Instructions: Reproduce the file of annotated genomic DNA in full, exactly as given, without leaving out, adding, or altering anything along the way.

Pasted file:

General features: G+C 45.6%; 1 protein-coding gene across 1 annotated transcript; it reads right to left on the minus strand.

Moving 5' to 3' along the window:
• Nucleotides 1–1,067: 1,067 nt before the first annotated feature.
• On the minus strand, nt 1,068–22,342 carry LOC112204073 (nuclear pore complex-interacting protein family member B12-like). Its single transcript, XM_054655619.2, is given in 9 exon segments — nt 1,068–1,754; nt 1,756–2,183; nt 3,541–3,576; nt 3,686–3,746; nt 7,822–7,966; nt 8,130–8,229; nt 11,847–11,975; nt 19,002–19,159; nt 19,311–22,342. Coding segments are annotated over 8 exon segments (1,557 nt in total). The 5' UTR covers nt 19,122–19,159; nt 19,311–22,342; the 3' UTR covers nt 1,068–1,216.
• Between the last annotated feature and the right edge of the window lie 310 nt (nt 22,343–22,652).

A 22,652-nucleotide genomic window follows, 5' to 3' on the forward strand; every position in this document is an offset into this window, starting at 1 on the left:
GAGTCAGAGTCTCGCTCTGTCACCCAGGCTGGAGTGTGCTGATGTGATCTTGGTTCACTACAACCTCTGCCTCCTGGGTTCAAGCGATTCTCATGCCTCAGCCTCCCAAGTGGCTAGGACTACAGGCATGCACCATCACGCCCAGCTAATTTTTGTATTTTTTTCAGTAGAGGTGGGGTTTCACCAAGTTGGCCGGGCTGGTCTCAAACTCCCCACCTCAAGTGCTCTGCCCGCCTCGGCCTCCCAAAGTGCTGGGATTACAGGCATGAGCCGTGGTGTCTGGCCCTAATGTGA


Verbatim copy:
General features: G+C 45.6%; 1 protein-coding gene across 1 annotated transcript; it reads right to left on the minus strand.

Moving 5' to 3' along the window:
• Nucleotides 1–1,067: 1,067 nt before the first annotated feature.
• On the minus strand, nt 1,068–22,342 carry LOC112204073 (nuclear pore complex-interacting protein family member B12-like). Its single transcript, XM_054655619.2, is given in 9 exon segments — nt 1,068–1,754; nt 1,756–2,183; nt 3,541–3,576; nt 3,686–3,746; nt 7,822–7,966; nt 8,130–8,229; nt 11,847–11,975; nt 19,002–19,159; nt 19,311–22,342. Coding segments are annotated over 8 exon segments (1,557 nt in total). The 5' UTR covers nt 19,122–19,159; nt 19,311–22,342; the 3' UTR covers nt 1,068–1,216.
• Between the last annotated feature and the right edge of the window lie 310 nt (nt 22,343–22,652).

A 22,652-nucleotide genomic window follows, 5' to 3' on the forward strand; every position in this document is an offset into this window, starting at 1 on the left:
GAGTCAGAGTCTCGCTCTGTCACCCAGGCTGGAGTGTGCTGATGTGATCTTGGTTCACTACAACCTCTGCCTCCTGGGTTCAAGCGATTCTCATGCCTCAGCCTCCCAAGTGGCTAGGACTACAGGCATGCACCATCACGCCCAGCTAATTTTTGTATTTTTTTCAGTAGAGGTGGGGTTTCACCAAGTTGGCCGGGCTGGTCTCAAACTCCCCACCTCAAGTGCTCTGCCCGCCTCGGCCTCCCAAAGTGCTGGGATTACAGGCATGAGCCGTGGTGTCTGGCCCTAATGTGA